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Making change happen - being ahead of the curve - RICS Article

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Making change happen - being ahead of the curve - RICS Article

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Being ahead of the market and adapting to evolving client requirements means change is becoming the norm for many
businesses, says Donnie MacNicol and Brenda Hales. So it makes sense to do it well and learn from your experiences

Being ahead of the market and adapting to evolving client requirements means change is becoming the norm for many
businesses, says Donnie MacNicol and Brenda Hales. So it makes sense to do it well and learn from your experiences

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Making change happen - being ahead of the curve - RICS Article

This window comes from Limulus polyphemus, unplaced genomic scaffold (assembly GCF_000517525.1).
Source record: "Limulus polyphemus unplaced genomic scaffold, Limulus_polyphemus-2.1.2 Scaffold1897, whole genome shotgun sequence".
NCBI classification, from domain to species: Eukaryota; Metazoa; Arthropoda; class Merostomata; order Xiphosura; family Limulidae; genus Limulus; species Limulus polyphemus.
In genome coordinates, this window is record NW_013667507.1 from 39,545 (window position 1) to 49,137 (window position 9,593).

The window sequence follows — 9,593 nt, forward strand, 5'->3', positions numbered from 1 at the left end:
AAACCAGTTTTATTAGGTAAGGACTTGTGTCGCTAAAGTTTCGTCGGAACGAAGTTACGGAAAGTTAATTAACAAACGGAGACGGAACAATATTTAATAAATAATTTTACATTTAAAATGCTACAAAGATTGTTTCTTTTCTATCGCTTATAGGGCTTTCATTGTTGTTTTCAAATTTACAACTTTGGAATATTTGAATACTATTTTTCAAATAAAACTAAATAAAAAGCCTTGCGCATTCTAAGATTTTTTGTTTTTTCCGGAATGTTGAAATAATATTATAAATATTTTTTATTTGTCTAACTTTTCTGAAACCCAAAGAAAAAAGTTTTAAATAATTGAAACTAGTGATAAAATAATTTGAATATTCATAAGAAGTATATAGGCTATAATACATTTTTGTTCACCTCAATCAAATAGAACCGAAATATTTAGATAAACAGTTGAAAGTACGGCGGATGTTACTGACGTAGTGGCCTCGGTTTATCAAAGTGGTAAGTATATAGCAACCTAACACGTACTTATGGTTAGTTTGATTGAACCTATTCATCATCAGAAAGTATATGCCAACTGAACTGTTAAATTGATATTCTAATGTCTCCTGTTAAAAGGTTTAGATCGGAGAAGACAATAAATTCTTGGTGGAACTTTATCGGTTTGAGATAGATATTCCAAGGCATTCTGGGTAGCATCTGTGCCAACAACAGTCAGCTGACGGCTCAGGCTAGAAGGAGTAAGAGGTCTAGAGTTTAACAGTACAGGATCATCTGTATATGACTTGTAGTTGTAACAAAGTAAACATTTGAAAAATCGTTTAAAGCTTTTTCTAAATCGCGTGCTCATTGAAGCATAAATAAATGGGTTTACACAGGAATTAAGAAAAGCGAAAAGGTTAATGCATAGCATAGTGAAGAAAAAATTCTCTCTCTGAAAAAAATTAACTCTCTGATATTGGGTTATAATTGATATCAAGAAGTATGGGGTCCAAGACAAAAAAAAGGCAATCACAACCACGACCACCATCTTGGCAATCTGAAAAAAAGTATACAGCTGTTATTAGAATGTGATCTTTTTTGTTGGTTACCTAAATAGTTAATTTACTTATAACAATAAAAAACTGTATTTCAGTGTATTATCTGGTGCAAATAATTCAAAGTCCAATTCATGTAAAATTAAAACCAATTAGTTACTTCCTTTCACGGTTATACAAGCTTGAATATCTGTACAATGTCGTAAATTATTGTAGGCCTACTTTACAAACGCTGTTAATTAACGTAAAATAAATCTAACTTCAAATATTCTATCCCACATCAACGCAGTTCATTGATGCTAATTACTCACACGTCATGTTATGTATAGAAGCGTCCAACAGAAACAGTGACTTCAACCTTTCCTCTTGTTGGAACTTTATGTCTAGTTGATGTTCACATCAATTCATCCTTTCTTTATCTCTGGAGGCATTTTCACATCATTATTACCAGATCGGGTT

1. 1. November/December 07 Construction Journal 9 People matters Being ahead of the market and adapting to evolving client requirements means change is becoming the norm for many businesses, says Donnie MacNicol and Brenda Hales. So it makes sense to do it well and learn from your experiences Making change happen hought, planning and energy must go into making change if you want it to be successful and, more importantly, sustained. Here are 10 ways to make change happen within your team, organisation or alliance. 1. Generate an exciting vision that everyone can imagine being part of. Moving to a new office is a major hassle for most people, disrupting work and family. You must help everyone to imagine the upsides, e.g. job security, better working conditions or being closer to their customer base to help generate more work. 2. Accept that change is inherently complex. Anyone that says there is a simple solution is a snake oil salesman. Change involves people and people are complicated – they perceive and react to change differently. For example, successfully moving from a traditional to partnering form of relationship will require a change in attitude and practice from individuals and organisations. 3. Be creative about how to achieve your outcome. Have fun and think laterally by getting other people’s viewpoints. Challenge the normal approach – is it the most effective way to deliver a sustained change? For example, rising profitability may lead to short-term refocusing of marketing efforts to more profitable areas but may damage long-term relationships and unsettle surveyors who may feel exposed. 4. Identify a leader, not a manager. A leader will own the vision, believe in the change, provide the direction, utilise all their personal characteristics and make it happen. Ensure they have adequate support and are free to commit sufficient time and energy to it. 5. Identify and involve stakeholders. Identify all those who will be affected by the change. Assess their attitude (from advocate to blocker) and their ability to disrupt or help deliver the project. Put your energies into changing those who are disruptive but can benefit the project most. 6. Plan for the effort. It is always going to take more effort to design and manage a change than you first think. Keep in mind the available capacity of key resources, plan to a sufficient level, monitor (expecting things to change) and take action. Where possible, deliver the change in a phased manner to deliver quick wins. 7. Communicate more than you think you need to, and then do more. No matter how much you do it will never be enough. Too often, people are bombarded with messages that do not address their issues, which causes alienation. Remember that listening is the basis of communication so allow time for it. Be as open as you can – make people feel part of the change. 8. Identify and deal with the underlying problem, not the symptoms. Don’t distract yourself from what you perceive as difficult to tackle. Fear may exist about the personal implications of a major programme coming to an end. It is not this completion, but ‘how’ you undertake it that will let people know whether you just talk about being fair or whether you are, in fact, trustworthy. 9. Work with resistance as it is inevitable. What may be a golden opportunity for you to broaden your services may be threatening to others. The important thing is to find ways for people to express their opposition and not allow it to become subversive. Underground resistance is much more destabilising to the foundations of any change than anything expressed. And remember, sometimes the resistance is your best risk detector – they might just be right! 10. Differentiate between the important and urgent. It can be too easy to feel that progress is being made by working on the aspects we are more comfortable with and those screaming for our attention. Typically, these are not the underlying problems, which are nearly always people based. Donnie MacNicol is director of consultancy Team Animation and chair of the People Specific Interest Group at the Association for Project Management. Brenda Hales is a senior consultant with Team Animation and is a project manager and Gestalt Psychotherapist donnie@teamanimation.co.uk ©PaliRao T The Easy Step by Step Guide to Managing Change is available from RICS Books www.ricsbooks.com

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